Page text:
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BENEFIT: How soil microbes hold a key in reducing GhG emissions

They’re Invisible. They’re Everywhere. And They May Be the Next Big Thing in Farming.

Microbes. They’re tiny. They are entirely invisible to the human eye and everywhere on Earth. Microbes cover every surface and flourish in the most inhospitable environments, ranging from many kilometres beneath the Earth’s crust to the deepest depths of the Pacific Ocean to atmospheres just below outer space.

Close to Earth’s habitable surface, countless microbes are floating around. About 40 trillion microbes have been identified as living on or in an individual human body. Scientists estimate there are at least millions of different species of microbes, possibly as much as a trillion, although only about 24,000 have been named to date.

Microbes include bacteria, archaea, fungi, viruses, and protozoa. They are the planet’s most extraordinary ecosystem. Whereas microbes are often thought of as the root cause of infections and diseases, the vast majority sustain a huge portion of life on our planet. If microbes were to vanish suddenly, so too would most other life.

The interdependent relationship life shares with microbes is a significant avenue of curiosity and innovation within science. Now more than ever, researchers are looking closely at the interactions between microbes and plants and how they promote growth. Now, researchers from Queen’s University in Kingston, Ontario, and the University of Manitoba and other research institutions, via a recently announced genomics project, are examining the possibilities of leveraging microbes as a possible replacement technology for industrially produced fertilizers.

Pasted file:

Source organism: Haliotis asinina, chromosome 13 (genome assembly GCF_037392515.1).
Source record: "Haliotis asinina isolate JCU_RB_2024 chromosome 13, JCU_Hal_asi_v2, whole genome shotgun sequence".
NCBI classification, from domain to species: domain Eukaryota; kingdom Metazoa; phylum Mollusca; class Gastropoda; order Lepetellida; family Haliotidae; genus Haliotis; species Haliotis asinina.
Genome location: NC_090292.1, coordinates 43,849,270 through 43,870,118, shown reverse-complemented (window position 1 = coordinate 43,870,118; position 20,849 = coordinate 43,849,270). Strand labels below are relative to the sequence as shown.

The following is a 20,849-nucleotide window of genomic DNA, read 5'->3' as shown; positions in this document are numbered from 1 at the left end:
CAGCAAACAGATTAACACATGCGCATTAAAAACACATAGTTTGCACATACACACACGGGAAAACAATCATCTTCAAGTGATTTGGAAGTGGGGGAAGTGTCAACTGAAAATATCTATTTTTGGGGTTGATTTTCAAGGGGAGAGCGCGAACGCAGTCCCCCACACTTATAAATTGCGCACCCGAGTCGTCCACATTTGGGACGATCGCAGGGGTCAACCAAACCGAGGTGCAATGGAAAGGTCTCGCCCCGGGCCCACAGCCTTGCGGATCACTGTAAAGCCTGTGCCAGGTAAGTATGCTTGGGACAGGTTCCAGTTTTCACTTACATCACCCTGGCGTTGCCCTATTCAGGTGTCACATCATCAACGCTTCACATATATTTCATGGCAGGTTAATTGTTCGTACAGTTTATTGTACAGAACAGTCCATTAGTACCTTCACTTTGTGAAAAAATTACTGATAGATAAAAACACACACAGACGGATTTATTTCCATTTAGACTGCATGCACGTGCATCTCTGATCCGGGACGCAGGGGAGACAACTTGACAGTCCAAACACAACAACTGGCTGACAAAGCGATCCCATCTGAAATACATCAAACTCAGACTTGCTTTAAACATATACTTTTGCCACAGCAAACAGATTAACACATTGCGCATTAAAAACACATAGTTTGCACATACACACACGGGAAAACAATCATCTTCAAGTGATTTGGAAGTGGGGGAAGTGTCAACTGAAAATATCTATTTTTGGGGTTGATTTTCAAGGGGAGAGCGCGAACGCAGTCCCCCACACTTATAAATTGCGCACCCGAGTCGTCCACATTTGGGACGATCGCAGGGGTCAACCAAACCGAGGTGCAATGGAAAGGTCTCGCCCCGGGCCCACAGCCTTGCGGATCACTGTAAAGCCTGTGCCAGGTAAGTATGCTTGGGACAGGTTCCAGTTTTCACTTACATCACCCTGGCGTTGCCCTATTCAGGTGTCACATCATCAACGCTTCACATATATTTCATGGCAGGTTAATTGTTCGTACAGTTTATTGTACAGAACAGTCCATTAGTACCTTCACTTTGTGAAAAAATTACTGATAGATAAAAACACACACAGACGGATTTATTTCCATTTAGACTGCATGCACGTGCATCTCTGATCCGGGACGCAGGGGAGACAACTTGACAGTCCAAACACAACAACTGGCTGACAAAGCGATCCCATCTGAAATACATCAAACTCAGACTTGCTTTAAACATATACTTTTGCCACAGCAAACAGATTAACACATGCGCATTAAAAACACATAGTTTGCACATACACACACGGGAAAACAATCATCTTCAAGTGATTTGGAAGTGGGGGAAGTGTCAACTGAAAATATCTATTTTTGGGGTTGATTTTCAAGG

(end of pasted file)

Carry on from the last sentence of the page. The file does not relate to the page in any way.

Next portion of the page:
“The BENEFIT project is focused on identifying and developing new microbial inoculants for agriculture in Canada as well as understanding how plants respond to these inoculants,” said Dr. George diCenzo, project co-lead and Assistant Professor at Queen’s. “We want to use genomics to help drive our selection of microbes that will be developed into inoculants. We will be generating a large collection of microbes collected from Canadian soils, and genomics will help prioritize which strains are most likely to be useful.”

The microbial bioinoculants produced would act as substitutes for conventionally used fertilizers, which can be expensive to buy and apply and contribute to greenhouse gas emissions.

Interest in microbes was a significant factor in making the BENEFIT project a reality. In 2023, Genome Canada, in collaboration with Genome Prairie, granted major project funding to BENEFIT via the Climate-Smart Agriculture and Food Systems initiative. BENEFIT (short for “Bio-inoculants for the promotion of nutrient use efficiency and crop resiliency in Canadian agriculture”) has secured more than $6 million in funding support, including $3 million from Genome Canada and additional support from several Canadian commodity organizations, Queen’s University, and the University of Manitoba, among others.

“The main goal of the BENEFIT project is to develop inoculants that would maintain current crop yields with reduced nutrient input, essentially allowing farmers to decrease the amount of fertilizer they have to apply,” said diCenzo. “The project will focus on nitrogen fertilizer, but we are also interested in phosphorus and other chemical inputs.”

“Of the different fertilizers, nitrogen is the one that has the biggest impact in terms of greenhouse gas emissions, so the project’s primary focus is trying to reduce the application of nitrogen fertilizers without adversely affecting crop production.

“But it’s also important to remember that industrial fertilizers are important to agriculture as they play a key role in growing our crops.”

Fertilizers are essential in modern agriculture, bolstering crop yields to feed a growing global population. Among these fertilizers, nitrogen-based fertilizers occupy a prominent position. Using nitrogen fertilizers has revolutionized agriculture, enhancing crop production and global food security. According to Statista, the use of nitrogen-based fertilizers has exploded over the past half-century. From an estimated 46 million metric tons in the 1960s to nearly 200 million metric tons today. In Canada alone, almost 3 million metric tons were used by crop growers in the year 2021.